Master morality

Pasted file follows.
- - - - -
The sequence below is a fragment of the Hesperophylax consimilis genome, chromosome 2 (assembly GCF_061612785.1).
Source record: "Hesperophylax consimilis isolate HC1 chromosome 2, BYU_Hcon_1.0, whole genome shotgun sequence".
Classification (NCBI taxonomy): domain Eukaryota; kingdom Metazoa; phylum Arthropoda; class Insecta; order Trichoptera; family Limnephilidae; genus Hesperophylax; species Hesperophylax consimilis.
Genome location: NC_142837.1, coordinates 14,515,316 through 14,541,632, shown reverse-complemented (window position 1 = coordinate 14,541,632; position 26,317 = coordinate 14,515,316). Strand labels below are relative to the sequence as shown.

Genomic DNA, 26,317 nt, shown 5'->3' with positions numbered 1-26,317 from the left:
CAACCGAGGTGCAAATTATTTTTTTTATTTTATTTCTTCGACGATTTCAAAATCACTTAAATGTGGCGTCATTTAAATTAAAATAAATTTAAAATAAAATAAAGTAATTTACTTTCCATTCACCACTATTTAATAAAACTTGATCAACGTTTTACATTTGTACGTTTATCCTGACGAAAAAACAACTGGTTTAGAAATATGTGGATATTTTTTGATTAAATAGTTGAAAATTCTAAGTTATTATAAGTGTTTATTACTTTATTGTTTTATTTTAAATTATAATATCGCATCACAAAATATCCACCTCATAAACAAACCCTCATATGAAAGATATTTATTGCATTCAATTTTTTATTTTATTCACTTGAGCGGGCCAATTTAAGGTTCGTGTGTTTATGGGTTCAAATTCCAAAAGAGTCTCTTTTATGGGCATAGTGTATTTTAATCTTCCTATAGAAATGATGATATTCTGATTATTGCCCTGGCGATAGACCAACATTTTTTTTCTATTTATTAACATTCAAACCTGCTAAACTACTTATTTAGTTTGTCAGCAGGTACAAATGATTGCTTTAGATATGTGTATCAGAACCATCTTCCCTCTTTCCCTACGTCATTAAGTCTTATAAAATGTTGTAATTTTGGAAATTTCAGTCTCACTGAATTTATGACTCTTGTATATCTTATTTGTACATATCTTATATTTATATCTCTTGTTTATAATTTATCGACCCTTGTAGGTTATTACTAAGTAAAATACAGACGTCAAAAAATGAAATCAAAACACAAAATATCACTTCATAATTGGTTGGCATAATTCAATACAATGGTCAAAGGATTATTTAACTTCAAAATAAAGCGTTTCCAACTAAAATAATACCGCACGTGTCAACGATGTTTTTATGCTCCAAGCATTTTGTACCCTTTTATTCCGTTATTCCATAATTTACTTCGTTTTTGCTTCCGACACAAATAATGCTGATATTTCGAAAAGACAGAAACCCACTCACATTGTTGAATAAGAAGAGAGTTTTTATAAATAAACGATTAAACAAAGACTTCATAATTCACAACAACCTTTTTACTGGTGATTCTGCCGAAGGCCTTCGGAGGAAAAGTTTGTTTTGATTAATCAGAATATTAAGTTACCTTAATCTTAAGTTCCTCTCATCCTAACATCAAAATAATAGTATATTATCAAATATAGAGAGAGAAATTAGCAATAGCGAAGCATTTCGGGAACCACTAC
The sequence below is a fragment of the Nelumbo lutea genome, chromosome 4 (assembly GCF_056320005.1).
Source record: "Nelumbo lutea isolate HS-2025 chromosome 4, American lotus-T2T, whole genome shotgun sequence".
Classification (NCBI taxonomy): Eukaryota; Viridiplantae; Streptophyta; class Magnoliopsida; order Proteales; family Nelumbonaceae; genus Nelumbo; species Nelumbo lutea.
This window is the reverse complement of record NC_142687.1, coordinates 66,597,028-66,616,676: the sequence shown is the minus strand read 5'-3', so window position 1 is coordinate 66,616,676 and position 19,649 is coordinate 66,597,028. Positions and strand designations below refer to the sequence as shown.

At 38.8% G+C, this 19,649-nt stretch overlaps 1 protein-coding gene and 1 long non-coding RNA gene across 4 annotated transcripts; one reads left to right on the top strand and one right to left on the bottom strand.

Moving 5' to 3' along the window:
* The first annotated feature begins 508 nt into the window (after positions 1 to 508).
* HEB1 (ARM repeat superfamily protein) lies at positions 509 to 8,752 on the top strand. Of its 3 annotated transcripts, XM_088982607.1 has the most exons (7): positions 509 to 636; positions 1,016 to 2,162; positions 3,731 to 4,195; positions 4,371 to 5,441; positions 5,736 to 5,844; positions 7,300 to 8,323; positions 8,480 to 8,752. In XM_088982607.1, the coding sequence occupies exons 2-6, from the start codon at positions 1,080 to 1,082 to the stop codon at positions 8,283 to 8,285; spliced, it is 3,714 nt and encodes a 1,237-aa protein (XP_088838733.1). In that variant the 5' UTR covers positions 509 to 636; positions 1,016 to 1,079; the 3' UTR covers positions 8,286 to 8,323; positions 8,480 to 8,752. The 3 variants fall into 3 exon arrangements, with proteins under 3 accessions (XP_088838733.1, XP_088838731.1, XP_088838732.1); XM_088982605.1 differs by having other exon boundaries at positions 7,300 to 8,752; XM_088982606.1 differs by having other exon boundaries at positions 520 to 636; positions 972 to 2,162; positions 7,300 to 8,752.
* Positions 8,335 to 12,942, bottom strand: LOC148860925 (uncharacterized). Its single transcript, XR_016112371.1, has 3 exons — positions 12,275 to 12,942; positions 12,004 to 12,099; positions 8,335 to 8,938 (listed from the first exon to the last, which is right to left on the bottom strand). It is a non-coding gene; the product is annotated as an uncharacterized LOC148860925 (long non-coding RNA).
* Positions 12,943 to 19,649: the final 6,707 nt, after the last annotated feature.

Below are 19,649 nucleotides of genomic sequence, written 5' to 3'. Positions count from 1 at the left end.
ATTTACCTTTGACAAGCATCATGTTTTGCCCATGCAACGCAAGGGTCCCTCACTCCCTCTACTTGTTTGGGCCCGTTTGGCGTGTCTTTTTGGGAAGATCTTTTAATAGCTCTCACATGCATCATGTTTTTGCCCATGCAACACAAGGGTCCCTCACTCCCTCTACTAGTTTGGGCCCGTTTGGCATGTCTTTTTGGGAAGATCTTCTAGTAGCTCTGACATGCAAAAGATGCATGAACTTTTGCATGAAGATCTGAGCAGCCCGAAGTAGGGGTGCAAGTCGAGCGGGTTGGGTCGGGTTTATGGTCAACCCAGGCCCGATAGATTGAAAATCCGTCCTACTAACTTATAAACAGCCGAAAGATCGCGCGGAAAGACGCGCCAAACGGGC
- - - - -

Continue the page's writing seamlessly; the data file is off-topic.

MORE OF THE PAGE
Nietzsche defined master morality as the morality of the strong-willed. Nietzsche criticizes the view, which he identifies with contemporary British ideology, that good is everything that is helpful; what is bad is what is harmful. He argues that this view has forgotten the origins of the values, and thus it calls what is useful good on the grounds of habitualness — what is useful has always been defined as good, therefore usefulness is goodness as a value. He continues explaining, that in the prehistoric state, "the value or non-value of an action was derived from its consequences" Insomuch as something is helpful to the strong-willed man it is like what he values in himself; therefore, the strong-willed man values such things as 'good'. Masters are creators of morality; slaves respond to master-morality with their slave-morality.